Eugene Weekly : Letters : 4.9.09


In response to Robert Jacobs’ letter (3/26) suggesting that Eugene musicians focus their efforts on writing singles, I couldn’t agree more. Here are some handy suggestions for songwriters to keep in mind:

1. Use a minimum of chords. One is best, two if necessary and three at the absolute maximum.

2. Your key demographic is the 13-19 age group. All lyrics should be directed at their interests. Potential song topics may include Boy Meets Girl, The Breakup or How I Found Rock ‘n Roll. Regardless of topic, all lyrics must include the word “baby” at least once.

3. To aid commercial radio placement, song length should be not too long, not too short. Somewhere between 3:05 and 3:20 is acceptable. If the song includes a solo, it must be four bars in length.

4. Songs should be blemish-free. No feedback, fret twangs or muffled lyrics are permissible. In music, as in all the arts, perfection equals aesthetic value.

These are just a few suggestions to get you started. I’m sure local musicians can come up with more. Keep in mind that if you want to succeed in music, it’s very important to follow these ideas. Any other musical efforts should be considered unlikely to lead to personal gain, and thus unproductive.

Blake Andrews, Eugene


This is in response to Jeff Albertson (3/26), who complained that his “shitty little band” did not make the EW and that Hank’s dad who happens to work for EW got Hank’s band name in the paper twice! Well Jeff, what can I say … I guess your band is a shitty little band — because if it was any good it’d be in the clubs and making money. Garage bands should stay in the garage. Next time instead of complaining, come out and check out the Ty Curtis Band. You might learn a thing or two.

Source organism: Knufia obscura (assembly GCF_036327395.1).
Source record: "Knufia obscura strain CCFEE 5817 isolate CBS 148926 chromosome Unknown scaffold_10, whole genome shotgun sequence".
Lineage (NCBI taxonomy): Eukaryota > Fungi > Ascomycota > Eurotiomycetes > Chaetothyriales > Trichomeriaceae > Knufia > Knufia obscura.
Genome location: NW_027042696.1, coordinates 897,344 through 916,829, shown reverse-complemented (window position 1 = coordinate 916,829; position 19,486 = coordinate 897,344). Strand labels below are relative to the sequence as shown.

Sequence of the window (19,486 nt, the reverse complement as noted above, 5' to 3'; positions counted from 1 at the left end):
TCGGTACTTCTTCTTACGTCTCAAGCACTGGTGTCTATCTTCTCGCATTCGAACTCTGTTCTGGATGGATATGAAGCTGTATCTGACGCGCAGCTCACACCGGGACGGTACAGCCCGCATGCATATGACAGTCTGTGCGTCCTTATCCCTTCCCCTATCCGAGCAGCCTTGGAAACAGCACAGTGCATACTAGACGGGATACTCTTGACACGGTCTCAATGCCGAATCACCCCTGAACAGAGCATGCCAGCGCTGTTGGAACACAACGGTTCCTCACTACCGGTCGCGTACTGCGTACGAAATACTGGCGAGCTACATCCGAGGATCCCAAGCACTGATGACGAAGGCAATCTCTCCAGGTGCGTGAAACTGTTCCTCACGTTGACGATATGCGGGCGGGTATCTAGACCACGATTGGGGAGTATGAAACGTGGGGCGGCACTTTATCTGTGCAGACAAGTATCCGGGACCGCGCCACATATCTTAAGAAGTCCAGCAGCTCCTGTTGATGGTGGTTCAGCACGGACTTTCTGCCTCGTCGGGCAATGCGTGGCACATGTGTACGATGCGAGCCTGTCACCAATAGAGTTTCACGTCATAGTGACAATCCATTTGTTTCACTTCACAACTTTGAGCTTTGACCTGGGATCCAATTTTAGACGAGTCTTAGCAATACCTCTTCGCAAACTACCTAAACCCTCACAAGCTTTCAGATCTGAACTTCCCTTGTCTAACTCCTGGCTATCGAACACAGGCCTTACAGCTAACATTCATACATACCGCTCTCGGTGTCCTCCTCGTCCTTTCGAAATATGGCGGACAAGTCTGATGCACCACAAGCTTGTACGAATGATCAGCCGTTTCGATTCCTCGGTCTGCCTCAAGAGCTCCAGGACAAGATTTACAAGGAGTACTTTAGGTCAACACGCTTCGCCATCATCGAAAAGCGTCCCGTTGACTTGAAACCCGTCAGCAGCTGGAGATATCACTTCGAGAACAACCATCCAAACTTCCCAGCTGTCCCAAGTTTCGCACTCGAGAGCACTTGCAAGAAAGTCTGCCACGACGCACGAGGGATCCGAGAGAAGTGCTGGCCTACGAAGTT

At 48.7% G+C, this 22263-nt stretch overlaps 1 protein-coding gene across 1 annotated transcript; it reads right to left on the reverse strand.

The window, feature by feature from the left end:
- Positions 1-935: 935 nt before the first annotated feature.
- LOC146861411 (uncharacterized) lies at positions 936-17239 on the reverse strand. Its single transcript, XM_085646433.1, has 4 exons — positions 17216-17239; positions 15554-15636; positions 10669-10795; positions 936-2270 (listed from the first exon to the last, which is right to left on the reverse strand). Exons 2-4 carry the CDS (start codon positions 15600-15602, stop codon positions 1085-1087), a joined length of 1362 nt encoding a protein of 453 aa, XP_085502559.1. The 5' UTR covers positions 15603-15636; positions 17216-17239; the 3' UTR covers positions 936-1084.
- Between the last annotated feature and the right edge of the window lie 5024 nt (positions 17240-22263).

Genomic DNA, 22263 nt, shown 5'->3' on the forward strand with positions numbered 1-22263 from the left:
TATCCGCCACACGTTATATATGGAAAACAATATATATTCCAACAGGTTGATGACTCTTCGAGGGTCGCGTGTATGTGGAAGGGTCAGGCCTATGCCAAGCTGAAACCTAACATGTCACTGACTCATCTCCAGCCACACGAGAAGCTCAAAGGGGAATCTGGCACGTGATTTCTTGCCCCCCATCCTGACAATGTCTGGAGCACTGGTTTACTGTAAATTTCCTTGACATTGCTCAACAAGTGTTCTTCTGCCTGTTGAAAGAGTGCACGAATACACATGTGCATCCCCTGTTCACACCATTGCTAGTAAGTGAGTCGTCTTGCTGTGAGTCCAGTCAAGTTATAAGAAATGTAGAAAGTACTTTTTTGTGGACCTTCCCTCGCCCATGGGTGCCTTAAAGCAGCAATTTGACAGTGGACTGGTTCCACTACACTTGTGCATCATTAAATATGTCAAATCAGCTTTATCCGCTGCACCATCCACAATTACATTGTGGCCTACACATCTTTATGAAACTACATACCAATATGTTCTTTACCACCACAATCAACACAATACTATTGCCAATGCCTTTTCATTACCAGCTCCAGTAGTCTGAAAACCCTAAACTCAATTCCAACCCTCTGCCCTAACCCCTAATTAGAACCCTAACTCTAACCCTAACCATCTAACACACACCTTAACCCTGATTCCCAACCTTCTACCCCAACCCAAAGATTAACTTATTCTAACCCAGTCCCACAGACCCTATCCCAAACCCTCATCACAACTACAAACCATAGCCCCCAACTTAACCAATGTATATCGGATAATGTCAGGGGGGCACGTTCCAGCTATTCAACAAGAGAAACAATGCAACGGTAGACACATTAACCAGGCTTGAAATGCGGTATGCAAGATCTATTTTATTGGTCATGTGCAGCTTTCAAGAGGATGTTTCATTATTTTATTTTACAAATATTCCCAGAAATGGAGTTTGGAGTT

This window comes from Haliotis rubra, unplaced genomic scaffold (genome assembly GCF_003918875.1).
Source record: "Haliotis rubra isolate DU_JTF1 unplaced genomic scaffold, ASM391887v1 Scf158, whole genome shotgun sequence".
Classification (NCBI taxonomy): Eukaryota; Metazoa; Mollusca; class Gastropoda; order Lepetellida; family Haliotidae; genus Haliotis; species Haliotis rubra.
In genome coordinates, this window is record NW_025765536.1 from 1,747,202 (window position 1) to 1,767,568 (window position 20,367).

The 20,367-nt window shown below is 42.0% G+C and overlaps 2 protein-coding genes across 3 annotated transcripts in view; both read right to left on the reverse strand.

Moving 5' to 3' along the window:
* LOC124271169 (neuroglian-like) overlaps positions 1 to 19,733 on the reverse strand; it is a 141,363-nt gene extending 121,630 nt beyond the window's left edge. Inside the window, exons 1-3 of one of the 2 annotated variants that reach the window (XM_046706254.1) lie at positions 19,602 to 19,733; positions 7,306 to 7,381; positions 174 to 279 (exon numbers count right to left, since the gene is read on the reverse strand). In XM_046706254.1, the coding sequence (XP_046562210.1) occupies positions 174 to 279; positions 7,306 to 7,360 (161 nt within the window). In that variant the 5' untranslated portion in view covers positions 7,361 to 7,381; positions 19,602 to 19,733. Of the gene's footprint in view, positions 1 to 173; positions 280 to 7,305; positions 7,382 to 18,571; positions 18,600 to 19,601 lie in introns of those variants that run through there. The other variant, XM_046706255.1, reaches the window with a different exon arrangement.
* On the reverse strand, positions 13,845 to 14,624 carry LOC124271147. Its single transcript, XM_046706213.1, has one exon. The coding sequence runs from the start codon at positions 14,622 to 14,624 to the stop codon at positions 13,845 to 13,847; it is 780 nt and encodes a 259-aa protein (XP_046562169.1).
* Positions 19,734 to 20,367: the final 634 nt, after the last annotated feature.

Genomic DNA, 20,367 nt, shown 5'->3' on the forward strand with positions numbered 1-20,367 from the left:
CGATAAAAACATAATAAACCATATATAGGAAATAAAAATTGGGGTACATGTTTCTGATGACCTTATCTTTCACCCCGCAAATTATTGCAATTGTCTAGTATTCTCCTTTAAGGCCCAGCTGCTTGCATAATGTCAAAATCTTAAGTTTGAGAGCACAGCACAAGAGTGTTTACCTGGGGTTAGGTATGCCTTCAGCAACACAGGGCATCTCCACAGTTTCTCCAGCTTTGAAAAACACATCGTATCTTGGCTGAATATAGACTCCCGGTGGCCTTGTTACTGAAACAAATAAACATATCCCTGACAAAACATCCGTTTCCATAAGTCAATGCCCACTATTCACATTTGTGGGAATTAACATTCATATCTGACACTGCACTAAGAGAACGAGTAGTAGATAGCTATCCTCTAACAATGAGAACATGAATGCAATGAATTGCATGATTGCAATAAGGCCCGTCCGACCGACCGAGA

Kim Almasie, Eugene


Concerning the three UO basketball “student” athletes making the masochistic decision to plan and execute their brilliant outing at Alton Baker Park: I am hoping that they performed as usual — they missed all of their shots. 

A few things about the shooting of the ducks and geese by Josh Crittle, Michael Dunigan, Teondre Williams. 

1. How very intelligent of you to try to toss away the weapon in the presence of the EPD. 

2. How very NCAA of Ernie Kent to say he is “very disappointed” and “This incident is a very serious matter.” Where is the outrage, Coach Kent? You should have borrowed a line from Pulp Fiction and suggested you were heading their way with a couple of blowtorches and some pliers. Disappointed? Please. 

3. If three non-student-athletes would have been caught doing the same thing would they not have found themselves in lockup for the night? 

4. I think a fitting punishment would be for them to sit in a jail cell for five days and then be allowed to clean the duck pond wearing those orange reflective safety vests. The Beavers will get a kick out of that. Oh, and then they get to volunteer at the Raptor Center and look at, care for and not shoot injured birds. 

5. How does the EPD know that there were no injures to the ducks and geese? It was 11:30 pm. What, do you think the injured birds are just gonna hang out for some more frivolity? 

6. Go the hell back home, you punks! We don’t need/want/condone this kind of behavior here. 

Mark Brenneman, Eugene


I read Alan Pittman’s letter concerning the role of the auditor and the administrative leave of Dawn Reynolds with some amusement.

His defense of the thinking involved surrounding the need for secrecy is the same thing the Eugene Police Department has been saying, and that the need for it is sometimes needed for security reasons for the officer involved and that transparency is not a good thing all the time for the auditor to disclose to the public.

Now the shoe is on the other foot, and to have the need for privacy and secrecy because of the sensitivity of her situation should be given the same considerations she afforded the police department.

Let the police do their jobs as written in the city charter and laws of this state and not by the interpretations of the auditor, and remember to treat others as you wish to be treated.

Gerald Thompson, Husband of EPD officer, Eugene


In this time of economic hardship, it is a true shame when some local businesses are willing to be as ruthless as possible to make a quick buck.